The Blue Orchid known as Vanda querulia

The Blue Orchid, known as Vanda querulia

 "Blue Orchid

Plant" Does the blue orchid plant exist naturally? History, Consideration

There has been considerable discussion about the existence of blue orchids. According to some, they do not exist in nature. According to them, orchids, like roses and many other flowers, lack the genetic material needed to turn blue.


However, many orchid enthusiasts know they are in a league of their own and cannot be compared to other plants.


The Orchidaceae family is full of wonders, with more than 1,100 genres and 23,000 unique orchid species.


Orchid mysterious plant; Most of them don’t need land for quite a worrying growth to many people and when we add a blue orchid to the mix, everything becomes more mysterious. Many blue flowers are hard to spot in nature; It seems like our mother earth likes another color, like white or rose, but what about blue orchids? Yes, really !! Some orchids are blue. Although there are other orchids with blue flowers mixed with colors like white, yellow and rose, the real blue orchid is Vanda querulia.


The Blue Orchid, commonly known as Vanda querulia, is another genus of wild orchids in the subfamily epidendroid.


I welcome you to read my Vanda coerulea article, which contains additional information about blue orchids. We will conduct our research on this topic. Our conclusion is as follows:


What exactly is the problem with blue flowers?

Blue is not one of nature's favorite colors for flowers and greens.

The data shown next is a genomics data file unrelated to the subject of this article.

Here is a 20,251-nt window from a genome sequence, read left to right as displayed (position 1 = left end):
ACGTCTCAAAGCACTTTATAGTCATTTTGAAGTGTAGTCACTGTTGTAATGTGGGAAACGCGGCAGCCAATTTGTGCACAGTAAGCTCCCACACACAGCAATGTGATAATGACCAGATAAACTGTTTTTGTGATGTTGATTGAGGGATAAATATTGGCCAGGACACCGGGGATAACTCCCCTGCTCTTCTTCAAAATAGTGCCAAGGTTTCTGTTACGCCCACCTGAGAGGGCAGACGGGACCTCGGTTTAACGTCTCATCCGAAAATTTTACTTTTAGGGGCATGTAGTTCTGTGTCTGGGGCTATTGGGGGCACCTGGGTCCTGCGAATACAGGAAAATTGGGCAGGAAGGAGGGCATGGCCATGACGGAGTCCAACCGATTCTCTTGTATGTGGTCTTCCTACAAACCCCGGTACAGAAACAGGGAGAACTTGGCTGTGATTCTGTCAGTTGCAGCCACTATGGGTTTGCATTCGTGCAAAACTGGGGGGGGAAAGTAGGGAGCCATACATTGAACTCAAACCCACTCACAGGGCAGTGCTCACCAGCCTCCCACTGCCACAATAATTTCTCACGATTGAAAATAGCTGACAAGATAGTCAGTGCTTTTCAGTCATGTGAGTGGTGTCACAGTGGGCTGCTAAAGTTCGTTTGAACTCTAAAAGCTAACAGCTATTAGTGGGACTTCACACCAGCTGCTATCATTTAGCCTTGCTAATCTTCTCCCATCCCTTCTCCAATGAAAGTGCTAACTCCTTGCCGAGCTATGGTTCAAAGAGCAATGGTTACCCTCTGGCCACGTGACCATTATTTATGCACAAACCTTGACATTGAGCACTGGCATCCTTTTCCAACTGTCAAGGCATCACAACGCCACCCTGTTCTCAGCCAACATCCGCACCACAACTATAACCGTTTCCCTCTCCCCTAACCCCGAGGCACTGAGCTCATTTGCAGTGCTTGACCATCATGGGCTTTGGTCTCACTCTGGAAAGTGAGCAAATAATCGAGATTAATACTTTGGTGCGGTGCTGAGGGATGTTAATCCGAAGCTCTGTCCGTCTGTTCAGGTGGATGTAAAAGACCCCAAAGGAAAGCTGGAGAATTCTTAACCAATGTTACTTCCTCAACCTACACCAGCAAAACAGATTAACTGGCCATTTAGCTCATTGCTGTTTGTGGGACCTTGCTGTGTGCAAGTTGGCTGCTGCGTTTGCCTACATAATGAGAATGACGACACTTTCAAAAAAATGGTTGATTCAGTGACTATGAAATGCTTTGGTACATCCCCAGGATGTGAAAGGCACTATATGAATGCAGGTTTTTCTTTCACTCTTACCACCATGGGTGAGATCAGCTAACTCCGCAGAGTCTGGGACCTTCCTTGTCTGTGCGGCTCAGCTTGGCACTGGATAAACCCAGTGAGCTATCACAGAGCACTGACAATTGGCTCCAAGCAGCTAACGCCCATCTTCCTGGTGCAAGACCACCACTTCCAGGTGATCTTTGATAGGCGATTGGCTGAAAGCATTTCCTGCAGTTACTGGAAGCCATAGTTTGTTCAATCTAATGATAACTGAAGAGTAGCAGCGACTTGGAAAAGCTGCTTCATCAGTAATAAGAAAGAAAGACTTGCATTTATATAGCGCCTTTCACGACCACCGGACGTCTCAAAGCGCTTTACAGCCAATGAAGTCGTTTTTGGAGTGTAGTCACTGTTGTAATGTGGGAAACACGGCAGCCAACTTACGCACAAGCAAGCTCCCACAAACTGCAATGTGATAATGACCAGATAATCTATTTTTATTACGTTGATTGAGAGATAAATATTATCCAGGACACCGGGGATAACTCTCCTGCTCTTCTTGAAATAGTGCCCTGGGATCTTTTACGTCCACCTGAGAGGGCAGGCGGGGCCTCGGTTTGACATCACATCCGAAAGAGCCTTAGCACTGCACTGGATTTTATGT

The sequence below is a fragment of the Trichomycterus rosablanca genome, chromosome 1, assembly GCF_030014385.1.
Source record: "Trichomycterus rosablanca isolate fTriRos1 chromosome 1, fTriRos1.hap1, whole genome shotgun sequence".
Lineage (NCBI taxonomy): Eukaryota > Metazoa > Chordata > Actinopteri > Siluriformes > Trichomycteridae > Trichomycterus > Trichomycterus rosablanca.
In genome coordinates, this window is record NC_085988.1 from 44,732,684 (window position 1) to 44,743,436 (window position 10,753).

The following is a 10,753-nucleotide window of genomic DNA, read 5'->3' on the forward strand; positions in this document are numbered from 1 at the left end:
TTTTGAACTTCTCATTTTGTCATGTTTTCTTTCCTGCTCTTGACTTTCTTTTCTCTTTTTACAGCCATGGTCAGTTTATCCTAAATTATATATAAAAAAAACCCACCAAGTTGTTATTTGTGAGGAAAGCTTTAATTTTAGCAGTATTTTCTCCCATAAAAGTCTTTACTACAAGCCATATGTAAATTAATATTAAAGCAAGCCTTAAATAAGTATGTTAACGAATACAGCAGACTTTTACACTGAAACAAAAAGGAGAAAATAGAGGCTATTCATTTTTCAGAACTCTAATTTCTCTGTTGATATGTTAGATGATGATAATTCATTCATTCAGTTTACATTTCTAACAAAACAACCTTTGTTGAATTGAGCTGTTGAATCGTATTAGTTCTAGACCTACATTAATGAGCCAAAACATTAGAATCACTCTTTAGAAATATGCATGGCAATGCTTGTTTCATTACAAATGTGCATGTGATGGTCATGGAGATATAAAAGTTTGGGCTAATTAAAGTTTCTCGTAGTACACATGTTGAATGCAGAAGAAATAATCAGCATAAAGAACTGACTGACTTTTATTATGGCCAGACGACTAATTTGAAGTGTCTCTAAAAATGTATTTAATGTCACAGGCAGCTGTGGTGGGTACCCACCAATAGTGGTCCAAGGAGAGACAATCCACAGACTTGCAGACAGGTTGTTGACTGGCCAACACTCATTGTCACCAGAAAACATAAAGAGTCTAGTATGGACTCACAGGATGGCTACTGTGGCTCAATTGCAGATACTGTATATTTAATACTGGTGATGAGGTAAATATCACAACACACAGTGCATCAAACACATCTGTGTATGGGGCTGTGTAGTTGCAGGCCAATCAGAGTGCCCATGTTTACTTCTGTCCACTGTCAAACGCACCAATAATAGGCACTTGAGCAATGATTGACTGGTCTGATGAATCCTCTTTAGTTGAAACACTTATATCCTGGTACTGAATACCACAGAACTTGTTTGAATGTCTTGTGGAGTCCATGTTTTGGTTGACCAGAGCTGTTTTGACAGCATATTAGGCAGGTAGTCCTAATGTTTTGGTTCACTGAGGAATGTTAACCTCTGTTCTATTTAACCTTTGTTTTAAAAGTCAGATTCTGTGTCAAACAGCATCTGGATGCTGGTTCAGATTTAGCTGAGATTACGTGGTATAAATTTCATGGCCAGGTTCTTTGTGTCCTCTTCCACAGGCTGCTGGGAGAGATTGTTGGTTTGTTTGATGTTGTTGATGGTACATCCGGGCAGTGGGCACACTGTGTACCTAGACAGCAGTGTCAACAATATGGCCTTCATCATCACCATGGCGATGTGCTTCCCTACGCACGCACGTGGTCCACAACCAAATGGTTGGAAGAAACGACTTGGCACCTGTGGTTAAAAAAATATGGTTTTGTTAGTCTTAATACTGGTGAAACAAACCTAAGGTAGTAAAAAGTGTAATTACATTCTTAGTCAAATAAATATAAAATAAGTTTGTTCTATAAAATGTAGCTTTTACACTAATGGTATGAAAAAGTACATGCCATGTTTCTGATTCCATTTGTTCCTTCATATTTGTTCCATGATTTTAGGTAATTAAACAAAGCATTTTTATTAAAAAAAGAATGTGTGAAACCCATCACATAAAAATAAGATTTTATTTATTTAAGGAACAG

According to David Lee, author of "Nature's Palette: The Science of Plant Color" and a retired professor at the Florida International University of Biological Sciences, "Miami produces less than 10% of the 280,000 species of flowering plants."


According to Lee, the plant lacks natural blue pigment.


For example, there are no real blue roses in nature because they lack the genes that make delphinidin, the pigment that gives flowers their blue hue.


Blue roses are available on the market as a result of laborious genetic modification, cross-pollination or innovative use of dyes or the flower industry.


Is it true that blue orchids exist?

Yes. In nature, blue orchids exist.


Orchids, previously said to have been distributed on the planet with the forces of their species, have a league of their own.


This is why we are not surprised to hear that the orchid is one of the few flowering plant species capable of producing blue flowers.


In our search for the real blue orchid, we read many blogs that claim to have blue dendrobium orchids or blue phalaenopsis orchids but do not provide enough evidence to show that they are real.

And not computer-edited photographs.


According to our research, the only natural blue orchid is Vanda coerulea, commonly known as blue orchid or blue Vanda.


Blue is a color associated with Vanda Orchid:


Vanda orchids are an extremely valuable species.


Vandas are monopod orchids, meaning they have only one leg and grow vertically.


Each side of the spike is covered with long leaves.


Its flowers are big and beautiful.


They are available in different colors including white, orange, pink, purple and blue.


Characteristics of blue orchids Blue orchids are

generally considered to be medium sized plants compared to other orchid species.


On the other hand, it is noteworthy that it is an epiphytic orchid, which grows and develops on the stem of the bottle, where its roots are located.

In addition, this species of blue orchid has hard stems.